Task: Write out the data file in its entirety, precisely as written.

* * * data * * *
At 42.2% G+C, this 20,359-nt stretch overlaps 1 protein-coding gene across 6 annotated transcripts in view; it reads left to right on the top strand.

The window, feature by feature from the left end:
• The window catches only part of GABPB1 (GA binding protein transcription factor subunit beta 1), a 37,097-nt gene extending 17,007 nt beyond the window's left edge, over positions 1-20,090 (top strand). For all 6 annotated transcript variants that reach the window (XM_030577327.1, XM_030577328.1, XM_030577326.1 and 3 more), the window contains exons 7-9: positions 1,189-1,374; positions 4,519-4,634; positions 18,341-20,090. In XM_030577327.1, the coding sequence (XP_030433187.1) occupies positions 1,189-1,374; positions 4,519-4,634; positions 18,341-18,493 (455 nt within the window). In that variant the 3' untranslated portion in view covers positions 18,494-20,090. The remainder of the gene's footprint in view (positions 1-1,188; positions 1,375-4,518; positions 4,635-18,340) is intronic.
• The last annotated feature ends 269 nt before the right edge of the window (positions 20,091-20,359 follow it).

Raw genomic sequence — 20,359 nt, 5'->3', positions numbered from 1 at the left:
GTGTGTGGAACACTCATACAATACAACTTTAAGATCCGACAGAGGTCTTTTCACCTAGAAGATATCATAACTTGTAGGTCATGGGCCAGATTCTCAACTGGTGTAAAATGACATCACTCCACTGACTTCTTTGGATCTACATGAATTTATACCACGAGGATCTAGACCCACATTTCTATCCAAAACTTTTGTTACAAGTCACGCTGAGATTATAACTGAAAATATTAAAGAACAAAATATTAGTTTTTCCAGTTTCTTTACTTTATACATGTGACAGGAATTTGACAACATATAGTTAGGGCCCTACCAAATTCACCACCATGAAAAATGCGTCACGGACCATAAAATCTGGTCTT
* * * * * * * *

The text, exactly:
At 42.2% G+C, this 20,359-nt stretch overlaps 1 protein-coding gene across 6 annotated transcripts in view; it reads left to right on the top strand.

The window, feature by feature from the left end:
• The window catches only part of GABPB1 (GA binding protein transcription factor subunit beta 1), a 37,097-nt gene extending 17,007 nt beyond the window's left edge, over positions 1-20,090 (top strand). For all 6 annotated transcript variants that reach the window (XM_030577327.1, XM_030577328.1, XM_030577326.1 and 3 more), the window contains exons 7-9: positions 1,189-1,374; positions 4,519-4,634; positions 18,341-20,090. In XM_030577327.1, the coding sequence (XP_030433187.1) occupies positions 1,189-1,374; positions 4,519-4,634; positions 18,341-18,493 (455 nt within the window). In that variant the 3' untranslated portion in view covers positions 18,494-20,090. The remainder of the gene's footprint in view (positions 1-1,188; positions 1,375-4,518; positions 4,635-18,340) is intronic.
• The last annotated feature ends 269 nt before the right edge of the window (positions 20,091-20,359 follow it).

Raw genomic sequence — 20,359 nt, 5'->3', positions numbered from 1 at the left:
GTGTGTGGAACACTCATACAATACAACTTTAAGATCCGACAGAGGTCTTTTCACCTAGAAGATATCATAACTTGTAGGTCATGGGCCAGATTCTCAACTGGTGTAAAATGACATCACTCCACTGACTTCTTTGGATCTACATGAATTTATACCACGAGGATCTAGACCCACATTTCTATCCAAAACTTTTGTTACAAGTCACGCTGAGATTATAACTGAAAATATTAAAGAACAAAATATTAGTTTTTCCAGTTTCTTTACTTTATACATGTGACAGGAATTTGACAACATATAGTTAGGGCCCTACCAAATTCACCACCATGAAAAATGCGTCACGGACCATAAAATCTGGTCTT